80 Berry St
Brooklyn, NY 11211
Cuisine: Italian/Latin American
Our Rating: ★ ★ ★ ★
Cards: All Major
Hours: Sun, Mon, Wed 5:30pm-10:30pm; Thurs, Fri, Sat 5:3pm-11pm; Sat-Sun (Brunch) Noon-3pm; Closed Tue
Booze: Full Bar
Subway: L to Bedford Ave.
Menu: Click Here
NY Mag says:
Miranda is a mom-and-pop shop done up in the simple style of a neighborhood trattoria. Sasha Rodriguez, the Queens-bred daughter of a Dominican father and Irish-American mother, runs the kitchen, while her fiance, Mauricio Miranda, of Guerrero, Mexico, works the dining room like a young Silvano Marchetto–greeting guests as if they were long lost relatives, recommending bottles of (often organic) wine, and occasionally breaking into a little cha-cha-cha dance whenever the joy of owning and operating a restaurant with the woman he loves becomes too much.
The couple met while working at Verbena, started dating, and soon dreamed of opening a place of their own. What kind of place they didn’t know. Subsequent stints at Alto and the C.I.A. Italian program (Sasha) and L’Impero and Spigolo (Mauricio) convinced them that combining the Latin American cooking they grew up on with their love for Italian food was a good way to go.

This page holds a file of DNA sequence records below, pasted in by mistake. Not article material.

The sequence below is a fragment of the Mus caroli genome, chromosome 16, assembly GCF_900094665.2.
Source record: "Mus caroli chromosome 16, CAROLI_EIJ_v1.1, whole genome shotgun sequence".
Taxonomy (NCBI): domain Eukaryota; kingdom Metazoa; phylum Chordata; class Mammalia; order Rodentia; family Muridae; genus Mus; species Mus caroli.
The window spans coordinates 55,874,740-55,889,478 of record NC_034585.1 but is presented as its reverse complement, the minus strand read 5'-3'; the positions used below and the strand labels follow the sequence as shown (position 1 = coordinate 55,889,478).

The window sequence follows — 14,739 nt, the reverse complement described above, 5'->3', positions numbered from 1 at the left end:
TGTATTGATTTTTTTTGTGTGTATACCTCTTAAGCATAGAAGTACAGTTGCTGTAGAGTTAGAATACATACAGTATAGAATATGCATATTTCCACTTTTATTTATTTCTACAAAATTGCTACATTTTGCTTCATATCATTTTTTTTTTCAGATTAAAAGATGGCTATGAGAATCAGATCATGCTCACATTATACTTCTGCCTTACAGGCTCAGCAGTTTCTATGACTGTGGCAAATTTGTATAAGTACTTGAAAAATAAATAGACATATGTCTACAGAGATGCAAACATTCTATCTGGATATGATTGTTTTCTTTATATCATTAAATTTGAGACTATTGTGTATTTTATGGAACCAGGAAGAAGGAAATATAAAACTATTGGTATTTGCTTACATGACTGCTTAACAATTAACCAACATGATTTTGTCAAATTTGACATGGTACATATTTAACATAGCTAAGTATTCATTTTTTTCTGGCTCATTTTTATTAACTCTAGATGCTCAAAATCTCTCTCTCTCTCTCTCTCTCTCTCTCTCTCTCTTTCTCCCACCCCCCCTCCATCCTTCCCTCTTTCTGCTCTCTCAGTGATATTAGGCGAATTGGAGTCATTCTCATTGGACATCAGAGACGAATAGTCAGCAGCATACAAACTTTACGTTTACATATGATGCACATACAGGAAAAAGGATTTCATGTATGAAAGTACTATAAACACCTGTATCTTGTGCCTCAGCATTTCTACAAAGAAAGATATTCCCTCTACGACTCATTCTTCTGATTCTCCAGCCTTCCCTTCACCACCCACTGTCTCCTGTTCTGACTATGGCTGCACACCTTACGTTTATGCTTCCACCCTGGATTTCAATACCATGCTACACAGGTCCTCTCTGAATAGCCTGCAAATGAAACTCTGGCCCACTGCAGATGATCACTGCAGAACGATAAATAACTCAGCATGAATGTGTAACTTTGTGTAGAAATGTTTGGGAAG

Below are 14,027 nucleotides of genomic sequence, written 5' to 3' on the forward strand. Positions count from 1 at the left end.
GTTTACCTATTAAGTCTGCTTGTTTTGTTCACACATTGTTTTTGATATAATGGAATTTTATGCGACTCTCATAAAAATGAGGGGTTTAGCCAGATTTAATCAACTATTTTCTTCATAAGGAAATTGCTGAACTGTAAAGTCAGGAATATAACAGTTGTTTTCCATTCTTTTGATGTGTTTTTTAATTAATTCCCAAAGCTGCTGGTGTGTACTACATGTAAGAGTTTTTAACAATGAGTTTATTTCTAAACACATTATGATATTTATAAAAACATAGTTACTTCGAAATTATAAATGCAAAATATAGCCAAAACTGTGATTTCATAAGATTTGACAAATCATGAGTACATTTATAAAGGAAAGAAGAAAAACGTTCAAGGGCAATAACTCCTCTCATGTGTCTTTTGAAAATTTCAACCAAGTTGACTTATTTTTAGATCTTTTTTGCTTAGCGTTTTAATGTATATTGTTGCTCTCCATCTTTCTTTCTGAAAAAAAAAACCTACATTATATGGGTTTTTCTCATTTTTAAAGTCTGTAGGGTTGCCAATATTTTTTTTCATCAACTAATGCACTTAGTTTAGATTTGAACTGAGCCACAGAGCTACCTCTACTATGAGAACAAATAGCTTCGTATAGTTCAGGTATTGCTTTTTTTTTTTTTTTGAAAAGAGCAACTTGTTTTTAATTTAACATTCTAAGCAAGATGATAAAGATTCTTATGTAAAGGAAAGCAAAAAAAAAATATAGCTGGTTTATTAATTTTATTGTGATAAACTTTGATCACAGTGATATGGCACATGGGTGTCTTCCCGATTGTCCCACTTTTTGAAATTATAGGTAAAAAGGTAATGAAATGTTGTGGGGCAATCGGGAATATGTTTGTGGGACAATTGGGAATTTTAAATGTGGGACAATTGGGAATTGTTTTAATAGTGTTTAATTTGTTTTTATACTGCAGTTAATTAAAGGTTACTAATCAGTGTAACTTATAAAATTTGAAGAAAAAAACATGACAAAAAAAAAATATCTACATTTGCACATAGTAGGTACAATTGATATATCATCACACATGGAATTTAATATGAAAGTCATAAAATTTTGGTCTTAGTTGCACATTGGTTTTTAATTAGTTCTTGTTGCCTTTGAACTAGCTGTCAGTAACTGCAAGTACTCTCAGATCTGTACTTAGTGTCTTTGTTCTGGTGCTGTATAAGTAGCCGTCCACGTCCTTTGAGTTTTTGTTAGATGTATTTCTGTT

And for the most part it is, thanks to the fact that the menu doesn’t hit you over the head with the fusion conceit. The problem with cross-culinary cooking of this sort is that it can seem far-fetched or forced, like the gastronomic equivalent of an arranged marriage. Not so here: Latinized arancini are a little too soft and crumbly on the outside, but they’re dappled with a bright tomato sauce and filled with a winning mixture of chopped spinach and Mexican chorizo. A salsa guajillo is a good, smoky match for breaded and fried smoked mozzarella. Other appetizers, like mussels marinara, and a sparkling salad of baby romaine, ricotta salata, and sun-dried tomato, for example, simply forgo fusion altogether.
Blackbook Mag says:
Chill corner spot doesn’t try too hard but makes the funky fusion work on your plate. Risotto with tart cherries is a semi-sweet delight, Mexican mole-infused pasta spices up typical Italian eats. Waiters are local, cool, and won’t kill themselves trying to properly pronounce the name of the French vin you ordered. Serene dining room is dimly lit, tables are properly set apart in spacious Brooklyn fashion. A low-key winner.